If this is the view from your window, you are not allowed to complain about anything, ever.
For those of you who haven’t heard, we recently stayed on Coronado Island for vacation. A fun fact about Coronado is that it is home to a Naval Base which hosts Navy SEAL training. This is certainly more interesting than the fact that Orville Redenbacher died on the island, which is equally true.
After a little research, I found SEAL is an acronym for “Sea Air and Land” teams which confused me, because the correct acronym should be the SALs. This is possibly not be the vibe they want to put out, hence the Navy’s liberal interpretation of acronym rules. Regardless, Navy SEAL training is notoriously brutal, with something like a 90% “wash out” rate. Sounds pleasant.
During our stay we rented bikes, because we pride ourselves on being an active family, and pedaled around the island. As an aside, the bike rental company had an incredibly clever name, our hotel is known as “The Del,” and the bike rental was called “peDels.” Brilliant, right? OK, so they took a little liberty with the spelling of pedal, but its cute.
If only all parks could be so scenic, the world would be a better place.
So, as we bike around the island we come to this beautiful park. What makes this particular place extra scenic were the gorgeous physical specimens jogging around the park, shirtless and sweaty in all their 3% total body fat glory. My goodness, even my 10-year-old daughter immediately realized these are not the normal humans we are accustomed to seeing in our world. Even the fittest amongst us do not come close to the degree of physical perfection these guys have attained. For this, I salute them and thank them for their contribution to my vacation.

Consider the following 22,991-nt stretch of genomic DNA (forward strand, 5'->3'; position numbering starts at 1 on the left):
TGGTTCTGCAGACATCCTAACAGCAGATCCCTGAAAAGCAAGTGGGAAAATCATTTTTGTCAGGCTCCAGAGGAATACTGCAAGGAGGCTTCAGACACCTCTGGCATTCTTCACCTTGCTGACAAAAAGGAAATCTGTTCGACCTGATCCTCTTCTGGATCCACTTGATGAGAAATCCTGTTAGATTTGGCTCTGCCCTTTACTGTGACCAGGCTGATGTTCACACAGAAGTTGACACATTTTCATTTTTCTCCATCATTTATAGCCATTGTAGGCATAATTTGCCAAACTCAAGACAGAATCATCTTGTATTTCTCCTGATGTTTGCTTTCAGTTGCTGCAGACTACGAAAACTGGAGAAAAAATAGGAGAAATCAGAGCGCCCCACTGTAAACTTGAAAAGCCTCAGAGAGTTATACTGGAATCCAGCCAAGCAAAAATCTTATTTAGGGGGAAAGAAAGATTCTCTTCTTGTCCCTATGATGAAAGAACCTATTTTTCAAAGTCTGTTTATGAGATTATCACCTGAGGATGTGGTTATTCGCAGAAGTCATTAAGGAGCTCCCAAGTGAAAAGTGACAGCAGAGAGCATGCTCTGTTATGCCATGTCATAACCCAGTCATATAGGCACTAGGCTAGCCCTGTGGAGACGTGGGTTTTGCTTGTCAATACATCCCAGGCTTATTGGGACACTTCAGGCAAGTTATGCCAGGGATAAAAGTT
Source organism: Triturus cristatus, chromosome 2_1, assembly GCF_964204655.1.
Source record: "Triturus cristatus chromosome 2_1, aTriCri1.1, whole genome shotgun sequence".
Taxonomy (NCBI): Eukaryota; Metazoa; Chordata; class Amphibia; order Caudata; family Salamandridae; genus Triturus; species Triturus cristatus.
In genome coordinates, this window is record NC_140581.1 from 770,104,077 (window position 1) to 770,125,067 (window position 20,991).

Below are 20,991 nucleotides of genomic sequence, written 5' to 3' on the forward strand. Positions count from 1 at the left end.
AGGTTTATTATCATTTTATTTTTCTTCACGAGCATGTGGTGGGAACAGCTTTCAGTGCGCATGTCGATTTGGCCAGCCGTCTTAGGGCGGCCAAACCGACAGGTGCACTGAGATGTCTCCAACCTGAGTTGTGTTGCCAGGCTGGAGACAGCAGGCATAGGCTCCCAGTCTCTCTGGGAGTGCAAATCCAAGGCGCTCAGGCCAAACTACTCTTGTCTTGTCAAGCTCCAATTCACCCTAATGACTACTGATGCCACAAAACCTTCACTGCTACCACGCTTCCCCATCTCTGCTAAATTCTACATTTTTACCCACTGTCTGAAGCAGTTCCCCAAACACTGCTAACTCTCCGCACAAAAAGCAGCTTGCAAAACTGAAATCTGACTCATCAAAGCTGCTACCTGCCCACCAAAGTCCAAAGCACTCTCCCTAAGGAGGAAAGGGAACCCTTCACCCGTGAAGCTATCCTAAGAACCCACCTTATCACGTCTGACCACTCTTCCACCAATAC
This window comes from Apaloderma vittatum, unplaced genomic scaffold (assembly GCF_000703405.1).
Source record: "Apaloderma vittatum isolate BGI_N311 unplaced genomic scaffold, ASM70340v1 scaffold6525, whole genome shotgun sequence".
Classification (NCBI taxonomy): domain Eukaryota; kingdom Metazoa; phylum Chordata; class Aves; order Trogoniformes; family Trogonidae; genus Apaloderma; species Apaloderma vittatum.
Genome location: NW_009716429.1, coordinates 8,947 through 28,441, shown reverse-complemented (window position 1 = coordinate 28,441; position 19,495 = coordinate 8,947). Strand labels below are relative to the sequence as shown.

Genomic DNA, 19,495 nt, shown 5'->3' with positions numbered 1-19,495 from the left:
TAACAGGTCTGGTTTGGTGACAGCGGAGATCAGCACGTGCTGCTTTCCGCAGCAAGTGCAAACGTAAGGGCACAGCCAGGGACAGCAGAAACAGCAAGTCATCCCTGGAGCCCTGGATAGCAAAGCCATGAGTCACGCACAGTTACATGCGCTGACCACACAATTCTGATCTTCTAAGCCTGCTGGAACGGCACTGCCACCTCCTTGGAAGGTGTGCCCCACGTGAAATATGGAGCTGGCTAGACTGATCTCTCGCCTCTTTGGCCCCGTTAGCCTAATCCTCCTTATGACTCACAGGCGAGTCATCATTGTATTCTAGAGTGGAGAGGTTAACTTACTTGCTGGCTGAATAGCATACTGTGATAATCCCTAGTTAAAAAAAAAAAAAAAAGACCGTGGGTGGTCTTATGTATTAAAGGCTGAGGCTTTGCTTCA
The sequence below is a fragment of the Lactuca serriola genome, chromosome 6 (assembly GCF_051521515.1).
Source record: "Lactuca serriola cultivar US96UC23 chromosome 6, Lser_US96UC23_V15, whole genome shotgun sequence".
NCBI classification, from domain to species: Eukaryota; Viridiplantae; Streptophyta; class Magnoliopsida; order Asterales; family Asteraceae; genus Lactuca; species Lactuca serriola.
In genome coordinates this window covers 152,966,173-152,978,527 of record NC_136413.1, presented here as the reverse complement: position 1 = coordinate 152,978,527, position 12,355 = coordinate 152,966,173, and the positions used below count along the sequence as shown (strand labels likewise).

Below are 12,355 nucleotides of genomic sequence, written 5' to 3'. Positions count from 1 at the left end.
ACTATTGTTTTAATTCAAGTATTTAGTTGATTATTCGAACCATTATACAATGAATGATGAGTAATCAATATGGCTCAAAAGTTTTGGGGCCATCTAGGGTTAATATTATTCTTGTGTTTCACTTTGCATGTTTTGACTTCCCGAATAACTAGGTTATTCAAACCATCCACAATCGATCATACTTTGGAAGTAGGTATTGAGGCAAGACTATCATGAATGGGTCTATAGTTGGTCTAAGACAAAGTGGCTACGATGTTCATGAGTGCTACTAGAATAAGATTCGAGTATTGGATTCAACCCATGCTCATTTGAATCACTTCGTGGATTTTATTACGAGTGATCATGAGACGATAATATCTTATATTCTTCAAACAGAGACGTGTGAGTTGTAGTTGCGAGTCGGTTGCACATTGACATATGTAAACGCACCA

Later that evening we were sitting at a restaurant when we noticed some people stringing yellow scene tape, cordoning off a section of beach around some big rocks. We asked our waitress what was going on, she told us there was an injured seal washed up on the beach. Turns out she was totally making this up.
Don’t drop the boat, wouldn’t want it to get wet.
In reality, they were setting up for nocturnal SEAL training. As darkness settled in, rubber boat loads of cadets paddled onto shore. Once they landed, they did a variety of pointless, but really difficult, exercises like lunges with the boat held over their heads, push ups with their feet up on said boat, the kind of stuff I rebel against, which is why this whole boot camp exercise trend will have to carry on without me.
After they finished, they came to our side of the rocks where some guy on a bull horn yelled instructions at them. At one point he made them run into the water, (have I mentioned how cold the ocean is), roll around and then run back, it was kind of weird. He warned them that if they did not complete these tasks perfectly, they would be “recycled back to Instructor Wilkowski” who must be a real tool, because nobody seemed to want that to happen.
We found out why Instructor Wilkowski was to be avoided. He was the guy that made them climb over the huge, slippery rocks, in the dark, with their boat held over their head. Gads!
The whole thing was exhausting to watch, which is why we left and went for ice cream. We did have the decency not to eat it in front of the SEAL trainees. Frankly, I was afraid Instructor Wilkowski might see us and take our cones.
This is what a night landing looks like.